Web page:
Digital or Hardcopy Portfolios? Reaction

After reading Michelle’s blog about the debate between using a digital or hard copy portfolio in the classroom, I got thinking about the particular benefits of each. What I got down to was my interpretation of each – in my mind when I think of a hard copy portfolio I often catch myself thinking of the portfolios I took home as a student. They contained your best work – often redone time and time again to get it to the teachers standards, not your own, they contained awards – again from the class teacher, or they contained maybe a couple of pieces you were allowed to select yourself – though these were also critiqued by the teacher before they were allowed the be placed. However when I think of a digital portfolio my mind suddenly does a flip to the student centered learning approach where by I would use this as a students interpretation – leaving construction and presentation solely to the individual.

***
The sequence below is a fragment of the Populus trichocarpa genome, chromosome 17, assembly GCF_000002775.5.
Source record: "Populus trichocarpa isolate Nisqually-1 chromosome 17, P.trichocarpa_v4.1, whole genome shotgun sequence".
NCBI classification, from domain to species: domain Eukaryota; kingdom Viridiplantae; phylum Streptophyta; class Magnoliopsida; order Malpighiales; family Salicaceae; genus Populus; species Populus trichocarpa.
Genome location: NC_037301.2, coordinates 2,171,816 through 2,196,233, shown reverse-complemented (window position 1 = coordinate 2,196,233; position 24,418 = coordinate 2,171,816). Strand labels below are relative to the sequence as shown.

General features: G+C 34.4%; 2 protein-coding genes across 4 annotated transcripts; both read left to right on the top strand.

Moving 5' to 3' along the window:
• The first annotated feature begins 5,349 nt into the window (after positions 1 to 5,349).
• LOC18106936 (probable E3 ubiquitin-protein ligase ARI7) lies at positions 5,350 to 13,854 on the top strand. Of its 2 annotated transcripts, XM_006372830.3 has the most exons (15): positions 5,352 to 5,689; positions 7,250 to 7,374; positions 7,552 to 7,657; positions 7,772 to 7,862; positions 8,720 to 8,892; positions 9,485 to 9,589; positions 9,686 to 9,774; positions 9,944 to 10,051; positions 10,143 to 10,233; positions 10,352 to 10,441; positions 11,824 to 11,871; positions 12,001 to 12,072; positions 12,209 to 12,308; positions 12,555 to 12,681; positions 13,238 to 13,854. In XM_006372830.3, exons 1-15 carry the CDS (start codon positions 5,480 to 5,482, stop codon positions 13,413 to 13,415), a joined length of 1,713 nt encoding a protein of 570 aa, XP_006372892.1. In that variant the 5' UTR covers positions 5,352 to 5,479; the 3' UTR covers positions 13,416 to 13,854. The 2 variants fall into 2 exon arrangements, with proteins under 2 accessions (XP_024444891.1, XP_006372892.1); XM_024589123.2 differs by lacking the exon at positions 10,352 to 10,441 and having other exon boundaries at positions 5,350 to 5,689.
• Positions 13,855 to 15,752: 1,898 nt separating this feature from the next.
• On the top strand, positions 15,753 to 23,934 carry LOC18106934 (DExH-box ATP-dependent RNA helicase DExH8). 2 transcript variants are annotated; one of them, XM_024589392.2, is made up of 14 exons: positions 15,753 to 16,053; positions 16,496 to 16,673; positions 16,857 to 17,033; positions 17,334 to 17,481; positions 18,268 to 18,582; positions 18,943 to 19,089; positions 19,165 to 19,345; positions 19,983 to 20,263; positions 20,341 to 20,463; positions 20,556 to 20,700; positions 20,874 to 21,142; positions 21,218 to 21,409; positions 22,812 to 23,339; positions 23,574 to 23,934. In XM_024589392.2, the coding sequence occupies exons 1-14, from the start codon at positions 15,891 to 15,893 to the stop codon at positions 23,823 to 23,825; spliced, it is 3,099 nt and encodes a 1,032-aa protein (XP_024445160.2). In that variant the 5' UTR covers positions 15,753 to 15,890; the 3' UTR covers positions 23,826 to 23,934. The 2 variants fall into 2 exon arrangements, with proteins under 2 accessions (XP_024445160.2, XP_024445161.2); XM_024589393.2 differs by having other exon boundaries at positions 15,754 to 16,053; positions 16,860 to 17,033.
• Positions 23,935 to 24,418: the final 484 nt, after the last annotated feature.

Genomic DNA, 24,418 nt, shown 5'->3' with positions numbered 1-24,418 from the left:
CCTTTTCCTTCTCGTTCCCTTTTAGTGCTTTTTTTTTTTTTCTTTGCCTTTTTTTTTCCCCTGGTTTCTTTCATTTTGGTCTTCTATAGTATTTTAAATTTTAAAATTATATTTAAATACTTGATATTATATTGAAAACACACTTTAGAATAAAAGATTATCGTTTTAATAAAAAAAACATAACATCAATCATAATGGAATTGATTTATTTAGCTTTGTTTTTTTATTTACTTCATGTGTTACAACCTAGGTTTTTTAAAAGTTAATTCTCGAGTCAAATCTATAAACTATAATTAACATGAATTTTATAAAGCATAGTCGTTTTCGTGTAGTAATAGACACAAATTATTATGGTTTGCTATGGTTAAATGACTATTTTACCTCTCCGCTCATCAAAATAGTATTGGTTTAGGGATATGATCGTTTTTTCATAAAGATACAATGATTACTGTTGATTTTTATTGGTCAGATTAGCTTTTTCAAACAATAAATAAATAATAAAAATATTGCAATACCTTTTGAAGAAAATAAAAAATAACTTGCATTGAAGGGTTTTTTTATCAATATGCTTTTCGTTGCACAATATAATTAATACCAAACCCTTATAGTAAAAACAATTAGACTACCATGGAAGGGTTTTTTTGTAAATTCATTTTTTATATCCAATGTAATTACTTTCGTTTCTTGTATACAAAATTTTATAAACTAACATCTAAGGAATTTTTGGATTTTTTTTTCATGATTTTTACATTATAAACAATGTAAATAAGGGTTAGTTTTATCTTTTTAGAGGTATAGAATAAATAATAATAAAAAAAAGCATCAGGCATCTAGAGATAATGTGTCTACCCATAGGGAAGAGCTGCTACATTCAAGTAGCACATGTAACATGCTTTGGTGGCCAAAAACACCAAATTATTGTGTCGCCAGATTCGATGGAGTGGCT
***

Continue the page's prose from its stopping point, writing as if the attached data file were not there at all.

The article Michelle refers to is a great little text outlining the benefits of both the digital and hardcopy portfolio use. Both have Pros and Cons, and both are designed and constructed based on the individual, be that the teacher or the student, or perhaps a collaborative approach. Either way – portfolios are in my opinion an important aspect of the K-6 experience and should be used in any form, if  not both!

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Can Microsoft really create a school of the future?? – Reaction

Kathryn’s blog caught my eye as I am always intrigued as to other peoples opinions on the future of schools. However this video took me aback just a little into the extent in which some schools and areas are coming to rely on technology as a major roleplay in their children’s educations.